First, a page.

When to use apostrophes
Three Main Ways Of Using Apostrophe
- To mark Possession: Larry’s car or the girl’s toy.
- To mark contraction: I’m, you’re, he’s, we’re, she’s.
- To mark the plural form of single letters: one of the student’s came from Canada.
Out of the above, to mark the possession and contraction are the most common uses of apostrophe. When used in possession, the apostrophe is used next to a noun to show that it possesses something. The noun in this case be either singular, plural or even a proper noun. There are several discussions that have been taking places between linguistic experts about the use of an apostrophe s after a proper noun, it is actually a style issue which is not a grammatical rule. One needs to pick up one style of writing and follow it through.
History Of Apostrophe
Historians and linguistic experts believe that the apostrophe came from the early 16th century. Before the grammatical context being added to the apostrophe it was “the act of turning away” which from the Greek apostrophē. It was a rhetoric used to address the absent person in the audience by the speaker. Apostrophes originally were used to denoted that something has been removed or is missing. This something missing was a vowel. Not just one letter but even when several letters were missing, the Apostrophe was used.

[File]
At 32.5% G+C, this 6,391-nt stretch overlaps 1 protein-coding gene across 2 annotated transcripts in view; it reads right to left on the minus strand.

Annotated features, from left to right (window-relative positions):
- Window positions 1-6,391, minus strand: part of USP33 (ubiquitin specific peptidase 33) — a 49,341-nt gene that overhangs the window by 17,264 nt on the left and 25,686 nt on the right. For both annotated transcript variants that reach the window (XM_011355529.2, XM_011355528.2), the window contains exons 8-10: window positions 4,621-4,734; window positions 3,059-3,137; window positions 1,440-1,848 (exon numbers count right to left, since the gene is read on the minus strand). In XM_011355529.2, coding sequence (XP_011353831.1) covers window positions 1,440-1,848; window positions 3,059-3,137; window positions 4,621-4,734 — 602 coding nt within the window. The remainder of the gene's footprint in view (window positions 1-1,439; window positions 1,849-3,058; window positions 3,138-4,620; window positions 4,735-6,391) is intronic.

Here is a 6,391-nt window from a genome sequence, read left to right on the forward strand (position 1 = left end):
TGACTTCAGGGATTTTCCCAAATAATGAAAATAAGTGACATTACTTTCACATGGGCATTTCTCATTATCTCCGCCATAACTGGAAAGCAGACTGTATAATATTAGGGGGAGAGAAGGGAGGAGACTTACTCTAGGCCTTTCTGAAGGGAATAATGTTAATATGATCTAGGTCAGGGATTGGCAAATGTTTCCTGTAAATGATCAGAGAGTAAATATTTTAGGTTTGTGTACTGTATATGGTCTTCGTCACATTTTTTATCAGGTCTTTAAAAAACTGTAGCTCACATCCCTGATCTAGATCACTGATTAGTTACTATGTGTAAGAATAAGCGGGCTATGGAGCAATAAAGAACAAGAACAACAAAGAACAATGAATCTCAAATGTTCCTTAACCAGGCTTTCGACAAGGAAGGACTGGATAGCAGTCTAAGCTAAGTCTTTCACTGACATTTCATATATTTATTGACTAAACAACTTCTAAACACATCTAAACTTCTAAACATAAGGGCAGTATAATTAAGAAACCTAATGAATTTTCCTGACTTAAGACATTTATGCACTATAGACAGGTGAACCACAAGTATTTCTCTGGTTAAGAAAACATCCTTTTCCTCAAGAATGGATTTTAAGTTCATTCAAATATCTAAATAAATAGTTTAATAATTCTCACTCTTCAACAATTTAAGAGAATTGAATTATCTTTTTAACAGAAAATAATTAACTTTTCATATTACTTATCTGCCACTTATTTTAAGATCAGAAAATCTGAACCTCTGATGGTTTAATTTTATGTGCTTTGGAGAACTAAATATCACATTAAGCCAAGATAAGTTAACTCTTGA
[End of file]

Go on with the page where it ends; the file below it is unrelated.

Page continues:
Although the olden use of apostrophe has contentions behind it, and it is yet something that people debate about. There is no particular fashion in which one uses apostrophe and it is also one of the most common grammatical mistakes one makes. One can be sure about the three ways in which it is used. It had more of a trend implication in the earlies times but now it has been made to be used seriously in the modern-day English grammar.